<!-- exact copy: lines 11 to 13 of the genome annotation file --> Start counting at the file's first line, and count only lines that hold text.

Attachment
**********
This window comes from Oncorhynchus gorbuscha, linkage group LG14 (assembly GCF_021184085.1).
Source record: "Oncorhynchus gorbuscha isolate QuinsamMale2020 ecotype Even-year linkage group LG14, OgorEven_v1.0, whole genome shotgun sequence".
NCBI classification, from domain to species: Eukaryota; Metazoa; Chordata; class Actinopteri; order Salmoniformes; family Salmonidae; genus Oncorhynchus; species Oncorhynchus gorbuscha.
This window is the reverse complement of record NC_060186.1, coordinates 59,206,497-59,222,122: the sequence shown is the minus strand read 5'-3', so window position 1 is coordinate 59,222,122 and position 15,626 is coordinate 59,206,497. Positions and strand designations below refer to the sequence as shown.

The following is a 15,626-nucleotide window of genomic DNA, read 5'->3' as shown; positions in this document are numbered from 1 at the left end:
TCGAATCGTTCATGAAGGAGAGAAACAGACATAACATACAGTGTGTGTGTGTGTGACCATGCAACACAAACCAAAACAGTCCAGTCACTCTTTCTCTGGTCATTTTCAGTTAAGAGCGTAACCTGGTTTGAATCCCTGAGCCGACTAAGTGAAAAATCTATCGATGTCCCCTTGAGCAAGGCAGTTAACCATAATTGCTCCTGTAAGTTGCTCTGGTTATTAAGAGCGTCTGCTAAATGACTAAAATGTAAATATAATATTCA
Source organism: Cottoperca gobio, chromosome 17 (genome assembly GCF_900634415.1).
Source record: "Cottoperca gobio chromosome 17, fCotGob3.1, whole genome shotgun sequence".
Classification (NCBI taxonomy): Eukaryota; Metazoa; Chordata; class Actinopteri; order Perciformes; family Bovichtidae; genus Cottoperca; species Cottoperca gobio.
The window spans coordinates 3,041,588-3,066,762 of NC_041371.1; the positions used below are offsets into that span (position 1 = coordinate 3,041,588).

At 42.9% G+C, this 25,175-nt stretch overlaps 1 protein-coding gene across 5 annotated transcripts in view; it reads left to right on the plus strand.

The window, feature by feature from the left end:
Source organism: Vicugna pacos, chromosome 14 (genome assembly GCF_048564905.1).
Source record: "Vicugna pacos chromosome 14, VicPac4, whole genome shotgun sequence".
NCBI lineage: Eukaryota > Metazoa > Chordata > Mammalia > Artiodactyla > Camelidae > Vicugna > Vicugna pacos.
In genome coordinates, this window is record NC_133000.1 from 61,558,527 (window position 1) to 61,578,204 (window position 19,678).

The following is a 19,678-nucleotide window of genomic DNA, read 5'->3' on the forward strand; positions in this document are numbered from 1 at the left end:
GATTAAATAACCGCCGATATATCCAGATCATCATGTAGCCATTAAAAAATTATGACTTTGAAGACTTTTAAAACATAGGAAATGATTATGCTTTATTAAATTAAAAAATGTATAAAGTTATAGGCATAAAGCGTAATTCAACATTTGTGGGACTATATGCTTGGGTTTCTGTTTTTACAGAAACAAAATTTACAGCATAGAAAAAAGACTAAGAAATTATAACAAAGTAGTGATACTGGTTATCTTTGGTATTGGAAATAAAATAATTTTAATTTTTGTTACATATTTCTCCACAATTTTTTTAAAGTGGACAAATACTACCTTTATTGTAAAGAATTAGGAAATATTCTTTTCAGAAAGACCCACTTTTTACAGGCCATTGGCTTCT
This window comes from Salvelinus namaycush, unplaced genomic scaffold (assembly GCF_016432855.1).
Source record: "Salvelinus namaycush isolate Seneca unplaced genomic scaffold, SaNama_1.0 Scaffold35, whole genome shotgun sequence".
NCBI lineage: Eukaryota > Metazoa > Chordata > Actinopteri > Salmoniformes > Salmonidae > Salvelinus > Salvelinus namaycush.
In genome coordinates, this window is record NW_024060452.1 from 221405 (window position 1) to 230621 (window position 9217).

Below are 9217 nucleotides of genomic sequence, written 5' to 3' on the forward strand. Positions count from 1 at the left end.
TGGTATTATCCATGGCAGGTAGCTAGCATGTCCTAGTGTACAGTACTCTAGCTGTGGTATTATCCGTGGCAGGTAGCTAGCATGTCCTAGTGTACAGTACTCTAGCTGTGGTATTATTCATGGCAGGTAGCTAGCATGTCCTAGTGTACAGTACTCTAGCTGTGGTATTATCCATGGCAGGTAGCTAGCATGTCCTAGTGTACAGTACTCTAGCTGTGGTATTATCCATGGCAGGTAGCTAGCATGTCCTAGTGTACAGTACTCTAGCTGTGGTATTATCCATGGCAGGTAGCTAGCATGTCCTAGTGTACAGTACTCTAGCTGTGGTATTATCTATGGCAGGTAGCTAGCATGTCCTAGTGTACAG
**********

At 42.9% G+C, this 25,175-nt stretch overlaps 1 protein-coding gene across 5 annotated transcripts in view; it reads left to right on the plus strand.

The window, feature by feature from the left end:
Source organism: Vicugna pacos, chromosome 14 (genome assembly GCF_048564905.1).